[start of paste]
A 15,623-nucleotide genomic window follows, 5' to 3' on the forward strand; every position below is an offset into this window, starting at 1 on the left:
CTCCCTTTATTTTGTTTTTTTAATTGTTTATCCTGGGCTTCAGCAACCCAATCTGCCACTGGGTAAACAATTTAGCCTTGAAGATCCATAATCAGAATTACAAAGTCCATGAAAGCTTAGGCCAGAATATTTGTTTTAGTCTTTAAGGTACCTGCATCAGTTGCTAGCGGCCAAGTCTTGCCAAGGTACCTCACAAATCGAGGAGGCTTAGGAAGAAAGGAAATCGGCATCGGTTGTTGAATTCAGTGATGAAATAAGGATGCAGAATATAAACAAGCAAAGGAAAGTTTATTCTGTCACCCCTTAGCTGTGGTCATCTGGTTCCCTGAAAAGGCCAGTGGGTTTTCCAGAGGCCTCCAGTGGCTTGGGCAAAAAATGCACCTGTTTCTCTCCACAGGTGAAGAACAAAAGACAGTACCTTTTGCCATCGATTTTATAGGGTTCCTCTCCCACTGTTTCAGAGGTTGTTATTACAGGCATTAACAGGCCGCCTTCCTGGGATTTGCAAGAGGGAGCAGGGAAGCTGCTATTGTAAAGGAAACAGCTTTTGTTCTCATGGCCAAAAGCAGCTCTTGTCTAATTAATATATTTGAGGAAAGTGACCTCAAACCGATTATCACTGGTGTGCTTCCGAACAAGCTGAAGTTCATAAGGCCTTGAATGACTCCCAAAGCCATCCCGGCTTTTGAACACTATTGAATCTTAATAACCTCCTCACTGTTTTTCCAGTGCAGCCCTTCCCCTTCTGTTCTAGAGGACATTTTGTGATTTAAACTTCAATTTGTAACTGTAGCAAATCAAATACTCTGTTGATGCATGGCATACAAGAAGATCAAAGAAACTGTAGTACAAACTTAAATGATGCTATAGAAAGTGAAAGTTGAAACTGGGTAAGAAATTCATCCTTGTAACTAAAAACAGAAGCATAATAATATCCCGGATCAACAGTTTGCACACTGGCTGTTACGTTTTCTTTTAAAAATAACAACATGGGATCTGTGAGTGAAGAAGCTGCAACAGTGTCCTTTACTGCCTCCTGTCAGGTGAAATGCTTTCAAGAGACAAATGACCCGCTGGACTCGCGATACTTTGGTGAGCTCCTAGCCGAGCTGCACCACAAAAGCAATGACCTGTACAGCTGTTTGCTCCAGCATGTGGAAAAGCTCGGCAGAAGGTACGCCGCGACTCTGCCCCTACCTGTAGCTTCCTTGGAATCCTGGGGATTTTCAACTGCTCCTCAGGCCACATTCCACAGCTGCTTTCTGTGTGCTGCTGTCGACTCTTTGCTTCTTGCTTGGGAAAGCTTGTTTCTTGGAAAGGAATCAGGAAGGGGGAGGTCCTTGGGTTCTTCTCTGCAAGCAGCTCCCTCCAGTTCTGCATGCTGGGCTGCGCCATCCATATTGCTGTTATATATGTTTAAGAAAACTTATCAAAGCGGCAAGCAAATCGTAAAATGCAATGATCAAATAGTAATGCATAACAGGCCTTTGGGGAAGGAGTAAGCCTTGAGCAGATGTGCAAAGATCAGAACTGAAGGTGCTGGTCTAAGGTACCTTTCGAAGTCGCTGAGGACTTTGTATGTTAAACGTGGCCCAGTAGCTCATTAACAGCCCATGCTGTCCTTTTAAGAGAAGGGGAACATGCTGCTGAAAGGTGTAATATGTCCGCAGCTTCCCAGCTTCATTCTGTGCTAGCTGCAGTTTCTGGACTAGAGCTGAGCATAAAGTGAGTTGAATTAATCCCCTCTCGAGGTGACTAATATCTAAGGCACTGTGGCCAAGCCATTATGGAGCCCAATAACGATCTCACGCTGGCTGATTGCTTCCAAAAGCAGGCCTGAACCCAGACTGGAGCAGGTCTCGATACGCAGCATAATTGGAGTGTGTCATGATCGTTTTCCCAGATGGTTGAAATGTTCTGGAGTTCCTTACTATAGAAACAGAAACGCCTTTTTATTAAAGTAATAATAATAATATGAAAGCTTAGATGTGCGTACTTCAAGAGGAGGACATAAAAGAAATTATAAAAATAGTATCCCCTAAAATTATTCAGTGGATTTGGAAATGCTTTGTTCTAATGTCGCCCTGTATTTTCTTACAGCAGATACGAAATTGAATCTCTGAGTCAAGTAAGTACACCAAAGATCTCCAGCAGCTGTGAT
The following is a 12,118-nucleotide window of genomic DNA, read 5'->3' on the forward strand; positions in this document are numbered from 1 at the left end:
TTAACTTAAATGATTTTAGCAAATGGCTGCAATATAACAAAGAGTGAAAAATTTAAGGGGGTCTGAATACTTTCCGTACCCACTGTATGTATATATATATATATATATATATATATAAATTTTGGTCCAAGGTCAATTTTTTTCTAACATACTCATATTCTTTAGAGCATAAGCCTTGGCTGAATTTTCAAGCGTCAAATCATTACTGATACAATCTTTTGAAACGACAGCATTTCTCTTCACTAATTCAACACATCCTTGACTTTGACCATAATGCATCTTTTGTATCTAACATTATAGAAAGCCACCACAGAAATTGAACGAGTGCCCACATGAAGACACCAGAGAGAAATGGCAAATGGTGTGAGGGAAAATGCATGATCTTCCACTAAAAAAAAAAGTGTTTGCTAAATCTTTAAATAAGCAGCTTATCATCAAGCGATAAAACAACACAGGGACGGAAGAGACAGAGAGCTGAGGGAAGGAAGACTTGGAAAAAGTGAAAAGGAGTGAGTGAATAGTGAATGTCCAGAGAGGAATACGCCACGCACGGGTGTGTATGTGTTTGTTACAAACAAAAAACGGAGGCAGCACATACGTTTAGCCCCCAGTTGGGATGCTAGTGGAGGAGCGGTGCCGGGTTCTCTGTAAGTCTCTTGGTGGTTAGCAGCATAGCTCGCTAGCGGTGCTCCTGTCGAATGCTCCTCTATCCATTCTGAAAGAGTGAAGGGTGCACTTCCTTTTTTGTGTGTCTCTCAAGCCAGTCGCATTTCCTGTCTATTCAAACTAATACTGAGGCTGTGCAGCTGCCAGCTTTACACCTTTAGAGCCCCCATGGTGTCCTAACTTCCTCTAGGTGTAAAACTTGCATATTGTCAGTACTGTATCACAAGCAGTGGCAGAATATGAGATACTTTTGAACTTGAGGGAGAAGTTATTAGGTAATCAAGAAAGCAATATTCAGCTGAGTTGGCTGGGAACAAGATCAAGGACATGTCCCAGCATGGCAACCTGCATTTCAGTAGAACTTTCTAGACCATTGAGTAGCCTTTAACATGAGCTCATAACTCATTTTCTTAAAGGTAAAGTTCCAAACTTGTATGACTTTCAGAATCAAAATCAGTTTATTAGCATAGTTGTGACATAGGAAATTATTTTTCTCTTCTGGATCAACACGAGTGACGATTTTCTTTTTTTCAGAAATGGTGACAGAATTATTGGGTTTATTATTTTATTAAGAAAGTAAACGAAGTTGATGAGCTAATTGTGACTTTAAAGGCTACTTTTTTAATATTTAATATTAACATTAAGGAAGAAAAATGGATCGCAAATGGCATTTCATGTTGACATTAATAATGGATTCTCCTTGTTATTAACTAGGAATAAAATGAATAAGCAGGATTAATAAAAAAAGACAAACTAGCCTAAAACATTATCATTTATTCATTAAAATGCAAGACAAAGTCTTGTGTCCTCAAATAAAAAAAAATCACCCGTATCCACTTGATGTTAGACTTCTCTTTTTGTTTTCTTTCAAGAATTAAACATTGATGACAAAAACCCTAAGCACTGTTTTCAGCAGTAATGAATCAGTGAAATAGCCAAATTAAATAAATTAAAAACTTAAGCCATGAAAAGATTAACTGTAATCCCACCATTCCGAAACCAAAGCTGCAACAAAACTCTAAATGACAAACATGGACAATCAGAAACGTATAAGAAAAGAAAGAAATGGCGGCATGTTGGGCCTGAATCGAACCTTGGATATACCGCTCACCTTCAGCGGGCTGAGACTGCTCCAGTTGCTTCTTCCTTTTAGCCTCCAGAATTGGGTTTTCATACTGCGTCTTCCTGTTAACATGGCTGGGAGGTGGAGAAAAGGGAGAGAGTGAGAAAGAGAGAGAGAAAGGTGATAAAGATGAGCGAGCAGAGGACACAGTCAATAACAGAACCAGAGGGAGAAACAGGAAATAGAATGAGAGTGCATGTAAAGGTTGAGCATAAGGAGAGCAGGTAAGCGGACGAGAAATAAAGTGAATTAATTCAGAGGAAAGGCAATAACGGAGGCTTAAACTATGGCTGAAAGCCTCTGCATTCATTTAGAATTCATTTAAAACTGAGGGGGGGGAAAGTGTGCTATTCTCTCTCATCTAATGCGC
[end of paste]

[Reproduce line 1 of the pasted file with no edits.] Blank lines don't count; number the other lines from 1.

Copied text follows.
A 15,623-nucleotide genomic window follows, 5' to 3' on the forward strand; every position below is an offset into this window, starting at 1 on the left: